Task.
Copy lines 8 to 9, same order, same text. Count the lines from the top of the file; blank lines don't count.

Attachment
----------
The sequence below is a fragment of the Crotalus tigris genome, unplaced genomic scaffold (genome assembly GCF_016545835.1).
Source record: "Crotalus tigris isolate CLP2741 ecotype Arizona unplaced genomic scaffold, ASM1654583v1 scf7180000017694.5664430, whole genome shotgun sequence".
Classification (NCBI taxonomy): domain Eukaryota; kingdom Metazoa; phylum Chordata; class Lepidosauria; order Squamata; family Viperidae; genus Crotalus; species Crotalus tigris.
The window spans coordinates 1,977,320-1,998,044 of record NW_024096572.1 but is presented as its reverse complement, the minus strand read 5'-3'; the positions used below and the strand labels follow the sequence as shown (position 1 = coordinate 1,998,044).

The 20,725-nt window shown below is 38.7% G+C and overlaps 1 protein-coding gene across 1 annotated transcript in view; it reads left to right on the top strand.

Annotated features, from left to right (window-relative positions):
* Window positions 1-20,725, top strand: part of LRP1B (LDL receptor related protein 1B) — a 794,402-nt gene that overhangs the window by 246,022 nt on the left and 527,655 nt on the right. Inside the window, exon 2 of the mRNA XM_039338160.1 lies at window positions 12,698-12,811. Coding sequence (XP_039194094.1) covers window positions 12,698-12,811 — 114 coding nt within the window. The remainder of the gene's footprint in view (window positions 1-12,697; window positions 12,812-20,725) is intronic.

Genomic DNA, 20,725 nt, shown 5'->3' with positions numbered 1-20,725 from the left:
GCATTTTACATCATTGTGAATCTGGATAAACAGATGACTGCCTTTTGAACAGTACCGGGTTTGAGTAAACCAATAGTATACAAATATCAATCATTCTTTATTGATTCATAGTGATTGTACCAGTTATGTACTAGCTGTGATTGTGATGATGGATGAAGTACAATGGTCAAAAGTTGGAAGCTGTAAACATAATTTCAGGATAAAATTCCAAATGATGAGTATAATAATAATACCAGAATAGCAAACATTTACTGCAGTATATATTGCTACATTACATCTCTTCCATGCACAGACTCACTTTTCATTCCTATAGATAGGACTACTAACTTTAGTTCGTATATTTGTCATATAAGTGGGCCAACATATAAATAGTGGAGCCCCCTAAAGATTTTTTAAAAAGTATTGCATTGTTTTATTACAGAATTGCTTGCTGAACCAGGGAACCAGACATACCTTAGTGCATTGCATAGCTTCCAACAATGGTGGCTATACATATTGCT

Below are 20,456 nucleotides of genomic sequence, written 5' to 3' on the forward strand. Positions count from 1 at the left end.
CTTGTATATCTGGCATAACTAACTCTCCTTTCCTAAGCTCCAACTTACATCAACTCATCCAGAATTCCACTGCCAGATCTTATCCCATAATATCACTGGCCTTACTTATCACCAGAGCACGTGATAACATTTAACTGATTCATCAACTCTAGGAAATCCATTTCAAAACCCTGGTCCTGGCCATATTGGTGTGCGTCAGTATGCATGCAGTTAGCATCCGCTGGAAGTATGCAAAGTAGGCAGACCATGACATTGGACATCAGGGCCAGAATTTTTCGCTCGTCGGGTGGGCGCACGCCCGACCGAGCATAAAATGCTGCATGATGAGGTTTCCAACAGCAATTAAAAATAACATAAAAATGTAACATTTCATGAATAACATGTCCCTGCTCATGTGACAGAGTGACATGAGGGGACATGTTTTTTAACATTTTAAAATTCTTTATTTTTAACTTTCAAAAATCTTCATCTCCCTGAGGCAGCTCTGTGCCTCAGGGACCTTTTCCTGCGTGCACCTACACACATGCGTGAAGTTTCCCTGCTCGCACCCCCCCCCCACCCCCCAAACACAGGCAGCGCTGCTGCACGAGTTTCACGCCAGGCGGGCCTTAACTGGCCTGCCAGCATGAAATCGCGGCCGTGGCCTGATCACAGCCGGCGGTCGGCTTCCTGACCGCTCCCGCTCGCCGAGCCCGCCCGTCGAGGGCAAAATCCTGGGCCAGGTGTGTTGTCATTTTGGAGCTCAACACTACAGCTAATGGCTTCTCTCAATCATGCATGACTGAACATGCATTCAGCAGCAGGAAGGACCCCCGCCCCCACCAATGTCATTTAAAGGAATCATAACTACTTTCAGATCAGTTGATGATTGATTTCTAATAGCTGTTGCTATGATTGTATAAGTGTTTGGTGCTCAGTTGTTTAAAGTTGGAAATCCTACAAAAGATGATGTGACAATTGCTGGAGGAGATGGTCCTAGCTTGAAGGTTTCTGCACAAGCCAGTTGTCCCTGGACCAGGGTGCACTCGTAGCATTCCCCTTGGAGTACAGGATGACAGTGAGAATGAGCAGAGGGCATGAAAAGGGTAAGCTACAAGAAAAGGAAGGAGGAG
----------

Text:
Genomic DNA, 20,725 nt, shown 5'->3' with positions numbered 1-20,725 from the left:
GCATTTTACATCATTGTGAATCTGGATAAACAGATGACTGCCTTTTGAACAGTACCGGGTTTGAGTAAACCAATAGTATACAAATATCAATCATTCTTTATTGATTCATAGTGATTGTACCAGTTATGTACTAGCTGTGATTGTGATGATGGATGAAGTACAATGGTCAAAAGTTGGAAGCTGTAAACATAATTTCAGGATAAAATTCCAAATGATGAGTATAATAATAATACCAGAATAGCAAACATTTACTGCAGTATATATTGCTACATTACATCTCTTCCATGCACAGACTCACTTTTCATTCCTATAGATAGGACTACTAACTTTAGTTCGTATATTTGTCATATAAGTGGGCCAACATATAAATAGTGGAGCCCCCTAAAGATTTTTTAAAAAGTATTGCATTGTTTTATTACAGAATTGCTTGCTGAACCAGGGAACCAGACATACCTTAGTGCATTGCATAGCTTCCAACAATGGTGGCTATACATATTGCT